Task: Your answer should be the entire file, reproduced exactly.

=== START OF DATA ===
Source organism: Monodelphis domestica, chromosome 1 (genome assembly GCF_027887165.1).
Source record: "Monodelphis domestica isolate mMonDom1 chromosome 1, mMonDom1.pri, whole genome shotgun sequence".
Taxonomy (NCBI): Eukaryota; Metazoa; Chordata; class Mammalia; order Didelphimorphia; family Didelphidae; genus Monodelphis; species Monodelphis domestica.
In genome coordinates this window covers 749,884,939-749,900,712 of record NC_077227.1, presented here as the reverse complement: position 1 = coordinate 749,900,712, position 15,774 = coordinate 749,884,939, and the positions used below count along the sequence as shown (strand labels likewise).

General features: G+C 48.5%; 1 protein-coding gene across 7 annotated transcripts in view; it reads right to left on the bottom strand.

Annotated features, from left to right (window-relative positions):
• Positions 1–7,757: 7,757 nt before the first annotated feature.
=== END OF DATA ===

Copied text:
Source organism: Monodelphis domestica, chromosome 1 (genome assembly GCF_027887165.1).
Source record: "Monodelphis domestica isolate mMonDom1 chromosome 1, mMonDom1.pri, whole genome shotgun sequence".
Taxonomy (NCBI): Eukaryota; Metazoa; Chordata; class Mammalia; order Didelphimorphia; family Didelphidae; genus Monodelphis; species Monodelphis domestica.
In genome coordinates this window covers 749,884,939-749,900,712 of record NC_077227.1, presented here as the reverse complement: position 1 = coordinate 749,900,712, position 15,774 = coordinate 749,884,939, and the positions used below count along the sequence as shown (strand labels likewise).

General features: G+C 48.5%; 1 protein-coding gene across 7 annotated transcripts in view; it reads right to left on the bottom strand.

Annotated features, from left to right (window-relative positions):
• Positions 1–7,757: 7,757 nt before the first annotated feature.